In the 1970s, if you wanted a little performance with your luxury
(or was it luxury with your performance?) then Pontiac was where
you shopped. This 1976 Pontiac Grand Prix is a super low mileage
example (9045 original miles!) of the car that neatly combined a
strong-running V8 with the luxury features of a Buick, and wrapped
it all in some of the best styling of the decade.
Unlike many of its corporate cousins, the Pontiac Grand Prix didn't seem to get clumsy-looking as the decade wore on. Instead, the handsome long nose/short deck profile continued to be a big seller, and with dramatic elements like the V-shaped grille and steeply sloping rear window, it looked fast but not like a kid's car. The handsome Bavarian Cream paint makes this subtle but hard to miss, and it highlights why these cars were popular then and will likely become desirable collectors' items in the near future. Note the sweeping front fender line that continues to just about where the driver sits, then kicks up again to finish out the quarter panel. That's a line that's been alive since the early days of sports cars and put to great use by GM in so many products. It looks awesome and gives lithe proportions to even a big car like the Grand Prix. Great paint certainly helps, with a shine that certainly seems in line with the mileage and a set of gold pinstripes to highlight the car's best features. Chrome was a big feature in the '70s, and the bumpers, trim, and lenses on this Poncho all look great, and you just can't have a luxury coupe in 1976 without a padded roof.
Sure, the tan vinyl interior is pure disco-era flash, but they didn't skimp on the sport or luxury at Pontiac. Bench seats mean there's plenty of room for everyone, and the upholstery is in excellent condition, as you'd expect on a car with so few miles. The gauges are exceptionally cool round units in a wrap-around instrument panel, flanked by round A/C vents that complete the racy look. There's nothing here that's been modified or even really used, and the years have been kind because the door panels, dash pad, carpets, and steering wheel all look almost new. Hopefully you've gone to some garage sales and saved your 8-track tapes, because this car has an original AM/8-track radio, which was pretty much state-of-the-art in 1976. This car's originality is also quite evident in the trunk where it shows factory paint, an almost perfect mat, and what has to be the original spare tire and jack assembly, never removed from their shelf.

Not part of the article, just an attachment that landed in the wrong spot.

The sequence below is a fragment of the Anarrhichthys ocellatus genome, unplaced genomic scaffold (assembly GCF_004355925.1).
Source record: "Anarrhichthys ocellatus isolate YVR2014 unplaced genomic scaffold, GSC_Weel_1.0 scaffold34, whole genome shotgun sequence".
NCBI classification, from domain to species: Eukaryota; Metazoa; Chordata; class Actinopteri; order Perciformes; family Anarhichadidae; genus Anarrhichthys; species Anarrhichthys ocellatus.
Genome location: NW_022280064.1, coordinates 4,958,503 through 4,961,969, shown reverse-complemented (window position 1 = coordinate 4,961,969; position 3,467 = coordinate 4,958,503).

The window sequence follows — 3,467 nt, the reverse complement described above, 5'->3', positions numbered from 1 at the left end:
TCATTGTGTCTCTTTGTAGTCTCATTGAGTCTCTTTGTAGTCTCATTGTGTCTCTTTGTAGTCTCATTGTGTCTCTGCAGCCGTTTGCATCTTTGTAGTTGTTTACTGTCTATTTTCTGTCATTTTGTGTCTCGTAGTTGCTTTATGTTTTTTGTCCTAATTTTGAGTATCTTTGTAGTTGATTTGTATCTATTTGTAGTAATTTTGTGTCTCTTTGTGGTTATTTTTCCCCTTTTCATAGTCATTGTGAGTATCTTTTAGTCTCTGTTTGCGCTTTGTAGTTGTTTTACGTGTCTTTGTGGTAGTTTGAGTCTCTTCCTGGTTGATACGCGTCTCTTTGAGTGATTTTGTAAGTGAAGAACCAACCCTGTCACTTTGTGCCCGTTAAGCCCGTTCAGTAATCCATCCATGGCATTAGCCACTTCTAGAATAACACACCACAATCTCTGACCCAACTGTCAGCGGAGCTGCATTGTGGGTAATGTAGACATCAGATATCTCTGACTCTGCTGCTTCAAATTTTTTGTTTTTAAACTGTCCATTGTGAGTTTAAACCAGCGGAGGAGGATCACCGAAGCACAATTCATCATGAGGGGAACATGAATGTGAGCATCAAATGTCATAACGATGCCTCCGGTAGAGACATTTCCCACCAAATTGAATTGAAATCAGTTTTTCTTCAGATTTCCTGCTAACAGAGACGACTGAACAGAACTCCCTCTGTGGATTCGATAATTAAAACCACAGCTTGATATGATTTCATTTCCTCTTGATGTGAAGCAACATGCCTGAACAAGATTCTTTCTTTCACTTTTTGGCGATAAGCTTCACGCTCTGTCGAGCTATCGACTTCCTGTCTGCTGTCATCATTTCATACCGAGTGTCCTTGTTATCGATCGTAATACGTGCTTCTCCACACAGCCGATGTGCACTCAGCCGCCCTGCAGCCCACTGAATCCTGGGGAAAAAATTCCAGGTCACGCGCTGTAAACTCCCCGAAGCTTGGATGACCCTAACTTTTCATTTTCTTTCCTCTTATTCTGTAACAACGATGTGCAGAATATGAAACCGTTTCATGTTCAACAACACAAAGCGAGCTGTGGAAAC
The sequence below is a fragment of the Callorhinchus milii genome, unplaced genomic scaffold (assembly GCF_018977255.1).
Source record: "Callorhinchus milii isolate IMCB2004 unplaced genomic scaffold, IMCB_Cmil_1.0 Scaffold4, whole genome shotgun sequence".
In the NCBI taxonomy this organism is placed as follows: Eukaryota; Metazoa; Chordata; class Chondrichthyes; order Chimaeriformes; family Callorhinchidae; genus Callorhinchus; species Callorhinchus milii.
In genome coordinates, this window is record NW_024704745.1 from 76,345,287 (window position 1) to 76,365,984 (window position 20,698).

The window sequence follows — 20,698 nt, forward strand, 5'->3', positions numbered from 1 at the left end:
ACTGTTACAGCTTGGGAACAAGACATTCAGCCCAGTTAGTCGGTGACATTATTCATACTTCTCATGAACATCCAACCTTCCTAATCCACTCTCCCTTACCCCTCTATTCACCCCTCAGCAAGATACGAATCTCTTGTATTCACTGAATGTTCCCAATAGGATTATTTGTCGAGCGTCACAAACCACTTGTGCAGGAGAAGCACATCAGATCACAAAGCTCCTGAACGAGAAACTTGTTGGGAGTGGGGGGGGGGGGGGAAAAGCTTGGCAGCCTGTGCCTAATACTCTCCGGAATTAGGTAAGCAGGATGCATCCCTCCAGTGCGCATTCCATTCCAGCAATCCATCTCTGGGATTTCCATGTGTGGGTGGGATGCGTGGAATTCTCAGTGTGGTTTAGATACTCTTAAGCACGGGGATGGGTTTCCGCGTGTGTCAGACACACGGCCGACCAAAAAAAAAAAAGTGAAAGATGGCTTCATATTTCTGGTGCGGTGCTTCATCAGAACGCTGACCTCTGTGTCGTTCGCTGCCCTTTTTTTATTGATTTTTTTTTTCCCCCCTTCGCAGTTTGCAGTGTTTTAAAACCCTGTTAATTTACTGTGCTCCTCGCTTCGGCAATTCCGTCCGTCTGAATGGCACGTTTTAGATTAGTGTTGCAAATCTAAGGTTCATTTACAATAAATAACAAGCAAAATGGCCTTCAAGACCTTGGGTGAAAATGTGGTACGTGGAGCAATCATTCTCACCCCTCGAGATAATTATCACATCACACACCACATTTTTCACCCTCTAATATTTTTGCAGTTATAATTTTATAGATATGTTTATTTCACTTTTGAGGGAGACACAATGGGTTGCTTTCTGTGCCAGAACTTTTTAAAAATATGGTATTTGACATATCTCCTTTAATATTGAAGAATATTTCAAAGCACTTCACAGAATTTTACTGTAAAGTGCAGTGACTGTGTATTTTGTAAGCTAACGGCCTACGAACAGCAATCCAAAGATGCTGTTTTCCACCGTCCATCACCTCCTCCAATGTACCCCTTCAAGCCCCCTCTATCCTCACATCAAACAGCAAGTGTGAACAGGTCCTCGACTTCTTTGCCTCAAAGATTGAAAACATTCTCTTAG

A 350 cubic inch V8 was standard on the Grand Prix, and with so few miles, this one still runs like a new car. The 2-barrel carb isn't going to win any horsepower contests, but it's incomparably smooth, proving once again that original cars just feel better. The engine bay is highly original and while it shows some age, there's really nothing it needs to make it ready for survivor-class competition. The engine runs smoothly with impressive torque at almost any speed, and all the decals, markings, and other little items that are usually lost over time are present and accounted for here. It moves with a TH400 3-speed automatic transmission and a 10-bolt rear, and it appears that even the exhaust system is original equipment. Color-matched Rally II wheels look great and wear 215/75/15 whitewall radials.
Incredibly clean and totally authentic, this car will be a slam-dunk in preservation classes and reminds us how good cars were back in the day. Call today!